On the 18th Day of Christmas Han Clark gave to me…
To my father’s credit, he manages to smile as he unwraps the bejewelled starfish broach. He smiles and nods, turning it over in hands that I have always thought were too small for his frame, running his thumb across the shimmering imitation sapphire in the centre. The glazed paste dulls with the smear of his thumb-print but he doesn’t notice.
“Well … I do like the beach…”
I flinch. He has no idea why his daughter would buy him such an ugly thing. I was his ‘Starfish’ for one summer, a nickname I cherished because my brother was always just ‘Danny’ and my sister was always just ‘Megan’. I am about to say so when something alights behind his eyes and his smile loses the wary fear of mockery and becomes a genuine expression of glee.
“Oh! I remember!” He is laughing now, little huffs that develop into a breathless splutter. “We were watching the Jurassic Park guy on Graham Norton. He had one on, didn’t he? And I said I looked a bit like him. I said I could be his … what’s-it…his… body boy?”
“Body double, Dad.”
“Right!” Dad roars his approval and slaps his meaty thighs, making us all jump.
Ruddy cheeked and nearly crying with a hilarity that only he seems to be able to grasp, his tiny hands clutch at his monstrous gut, and he jiggles like the cartoon trifle served by clumsy mice in a film we used to watch every Christmas as kids. Those mice looked more like Jeff Goldblum than my father, but I don’t say so and neither do my siblings.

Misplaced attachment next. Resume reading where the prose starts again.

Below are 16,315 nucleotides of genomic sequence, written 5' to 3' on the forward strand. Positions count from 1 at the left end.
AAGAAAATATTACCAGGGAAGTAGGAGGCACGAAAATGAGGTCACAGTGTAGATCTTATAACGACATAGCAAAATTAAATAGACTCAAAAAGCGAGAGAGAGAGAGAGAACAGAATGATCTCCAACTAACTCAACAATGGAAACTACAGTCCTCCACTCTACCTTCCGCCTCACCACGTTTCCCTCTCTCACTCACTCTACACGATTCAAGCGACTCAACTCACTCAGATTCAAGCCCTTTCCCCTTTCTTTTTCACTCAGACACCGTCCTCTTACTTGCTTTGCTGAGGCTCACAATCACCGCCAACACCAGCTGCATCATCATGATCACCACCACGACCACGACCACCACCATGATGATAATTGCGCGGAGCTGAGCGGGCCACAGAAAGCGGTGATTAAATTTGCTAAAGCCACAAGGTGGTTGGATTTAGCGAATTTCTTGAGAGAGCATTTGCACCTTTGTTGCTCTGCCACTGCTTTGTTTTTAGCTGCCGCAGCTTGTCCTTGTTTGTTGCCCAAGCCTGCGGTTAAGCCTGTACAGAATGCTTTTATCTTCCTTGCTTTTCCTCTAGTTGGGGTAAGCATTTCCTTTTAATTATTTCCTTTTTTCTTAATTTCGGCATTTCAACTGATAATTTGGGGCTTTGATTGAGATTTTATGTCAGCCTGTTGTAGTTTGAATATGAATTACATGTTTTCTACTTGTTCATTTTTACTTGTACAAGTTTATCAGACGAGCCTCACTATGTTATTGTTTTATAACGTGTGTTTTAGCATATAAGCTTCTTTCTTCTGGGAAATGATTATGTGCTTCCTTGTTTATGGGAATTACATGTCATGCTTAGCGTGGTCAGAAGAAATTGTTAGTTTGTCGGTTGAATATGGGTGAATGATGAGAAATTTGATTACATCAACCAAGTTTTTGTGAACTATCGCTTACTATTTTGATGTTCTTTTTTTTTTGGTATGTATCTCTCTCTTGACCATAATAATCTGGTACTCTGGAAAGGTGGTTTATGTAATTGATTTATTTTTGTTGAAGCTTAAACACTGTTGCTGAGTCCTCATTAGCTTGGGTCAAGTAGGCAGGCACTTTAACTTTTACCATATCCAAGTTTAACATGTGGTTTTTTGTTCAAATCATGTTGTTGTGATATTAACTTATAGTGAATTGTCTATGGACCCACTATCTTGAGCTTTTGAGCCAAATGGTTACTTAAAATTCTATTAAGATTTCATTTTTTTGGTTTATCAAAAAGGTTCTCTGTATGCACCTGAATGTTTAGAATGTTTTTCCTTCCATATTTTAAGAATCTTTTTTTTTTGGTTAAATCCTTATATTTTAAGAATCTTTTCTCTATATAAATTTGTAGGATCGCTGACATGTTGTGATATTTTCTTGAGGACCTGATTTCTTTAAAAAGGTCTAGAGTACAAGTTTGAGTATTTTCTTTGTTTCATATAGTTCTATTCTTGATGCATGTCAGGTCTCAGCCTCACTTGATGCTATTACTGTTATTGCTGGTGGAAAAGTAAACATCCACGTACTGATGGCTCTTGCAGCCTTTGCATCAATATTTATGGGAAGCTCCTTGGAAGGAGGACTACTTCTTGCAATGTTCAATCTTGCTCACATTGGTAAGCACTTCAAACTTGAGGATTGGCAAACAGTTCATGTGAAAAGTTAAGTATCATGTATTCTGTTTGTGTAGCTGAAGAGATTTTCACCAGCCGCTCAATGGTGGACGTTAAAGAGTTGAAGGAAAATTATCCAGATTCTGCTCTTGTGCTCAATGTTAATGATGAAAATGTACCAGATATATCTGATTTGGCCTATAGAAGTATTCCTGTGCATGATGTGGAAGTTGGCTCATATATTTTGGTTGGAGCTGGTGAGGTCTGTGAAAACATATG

I could tell him he’s got it wrong, I could remind him of the summer he would happily lift me up by my waist at the local pool whilst I spread-eagled my arms and legs and declared myself Queen of the Sea and he called me his starfish girl. I don’t think he would even mind being corrected anymore. He’s lonely when it comes right down to it. He can’t afford to lose those allies he still has, not this close to old age.
I glance at Meg and Danny to see if either of them recognise what I’ve tried to do with the one ‘funny’ gift we’re each permitted to buy him each year because he doesn’t need anything except a good laugh. My sister is trying to laugh along but the smile in her eyes is not for my father, she is already imagining the crisp breeze outside his flat, ushering her back to her real life. My brother is not looking at us at all, he is watching something on his phone.
“Yep! That’s the right!” I grin and pick another parcel out from under the tree, my job for the last thirty years. It is from Meg. Whilst Dad opens it, I slip out onto his balcony and watch my breath swirl away from me, my legs and arms spread as far as I can reach.
Han Clark shares her home in Manchester, with a man, two cats, and a baffling assortment of houseplants. She is an MA student at Manchester Metropolitan University, studying Creative Writing. She is currently working on her first novel and is a freelance writer for The Quietus magazine. Her fictional work has appeared with a variety of print and online journals. She is part of the editorial team at Lunate.com
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